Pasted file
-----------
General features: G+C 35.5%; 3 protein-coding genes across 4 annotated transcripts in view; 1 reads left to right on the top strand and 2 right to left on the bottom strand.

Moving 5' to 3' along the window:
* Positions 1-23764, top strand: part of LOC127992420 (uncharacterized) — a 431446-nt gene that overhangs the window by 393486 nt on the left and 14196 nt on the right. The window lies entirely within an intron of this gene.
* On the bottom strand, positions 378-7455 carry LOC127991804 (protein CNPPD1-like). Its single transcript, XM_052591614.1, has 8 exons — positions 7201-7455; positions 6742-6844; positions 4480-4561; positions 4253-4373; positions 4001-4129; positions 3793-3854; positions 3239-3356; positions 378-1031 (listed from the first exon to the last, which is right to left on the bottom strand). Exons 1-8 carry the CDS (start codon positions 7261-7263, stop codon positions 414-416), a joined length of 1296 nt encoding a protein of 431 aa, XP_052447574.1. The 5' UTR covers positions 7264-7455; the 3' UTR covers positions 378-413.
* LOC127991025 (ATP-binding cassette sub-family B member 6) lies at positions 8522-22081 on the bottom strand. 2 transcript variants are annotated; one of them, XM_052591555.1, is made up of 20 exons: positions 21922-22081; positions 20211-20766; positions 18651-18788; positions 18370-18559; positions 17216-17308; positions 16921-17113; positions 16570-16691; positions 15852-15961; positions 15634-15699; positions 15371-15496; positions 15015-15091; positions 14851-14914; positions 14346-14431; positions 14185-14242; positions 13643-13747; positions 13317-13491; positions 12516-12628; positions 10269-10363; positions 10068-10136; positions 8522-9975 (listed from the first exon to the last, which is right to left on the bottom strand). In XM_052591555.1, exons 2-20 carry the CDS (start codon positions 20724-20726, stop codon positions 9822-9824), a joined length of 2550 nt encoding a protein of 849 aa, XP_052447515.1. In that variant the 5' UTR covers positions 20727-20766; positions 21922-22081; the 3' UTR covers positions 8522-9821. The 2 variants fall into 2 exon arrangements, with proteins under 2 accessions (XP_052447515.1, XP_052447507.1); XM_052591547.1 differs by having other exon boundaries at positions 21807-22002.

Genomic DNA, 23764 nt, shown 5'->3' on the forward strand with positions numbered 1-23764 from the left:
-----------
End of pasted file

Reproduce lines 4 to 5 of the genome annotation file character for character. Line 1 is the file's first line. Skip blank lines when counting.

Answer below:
* On the bottom strand, positions 378-7455 carry LOC127991804 (protein CNPPD1-like). Its single transcript, XM_052591614.1, has 8 exons — positions 7201-7455; positions 6742-6844; positions 4480-4561; positions 4253-4373; positions 4001-4129; positions 3793-3854; positions 3239-3356; positions 378-1031 (listed from the first exon to the last, which is right to left on the bottom strand). Exons 1-8 carry the CDS (start codon positions 7261-7263, stop codon positions 414-416), a joined length of 1296 nt encoding a protein of 431 aa, XP_052447574.1. The 5' UTR covers positions 7264-7455; the 3' UTR covers positions 378-413.
* LOC127991025 (ATP-binding cassette sub-family B member 6) lies at positions 8522-22081 on the bottom strand. 2 transcript variants are annotated; one of them, XM_052591555.1, is made up of 20 exons: positions 21922-22081; positions 20211-20766; positions 18651-18788; positions 18370-18559; positions 17216-17308; positions 16921-17113; positions 16570-16691; positions 15852-15961; positions 15634-15699; positions 15371-15496; positions 15015-15091; positions 14851-14914; positions 14346-14431; positions 14185-14242; positions 13643-13747; positions 13317-13491; positions 12516-12628; positions 10269-10363; positions 10068-10136; positions 8522-9975 (listed from the first exon to the last, which is right to left on the bottom strand). In XM_052591555.1, exons 2-20 carry the CDS (start codon positions 20724-20726, stop codon positions 9822-9824), a joined length of 2550 nt encoding a protein of 849 aa, XP_052447515.1. In that variant the 5' UTR covers positions 20727-20766; positions 21922-22081; the 3' UTR covers positions 8522-9821. The 2 variants fall into 2 exon arrangements, with proteins under 2 accessions (XP_052447515.1, XP_052447507.1); XM_052591547.1 differs by having other exon boundaries at positions 21807-22002.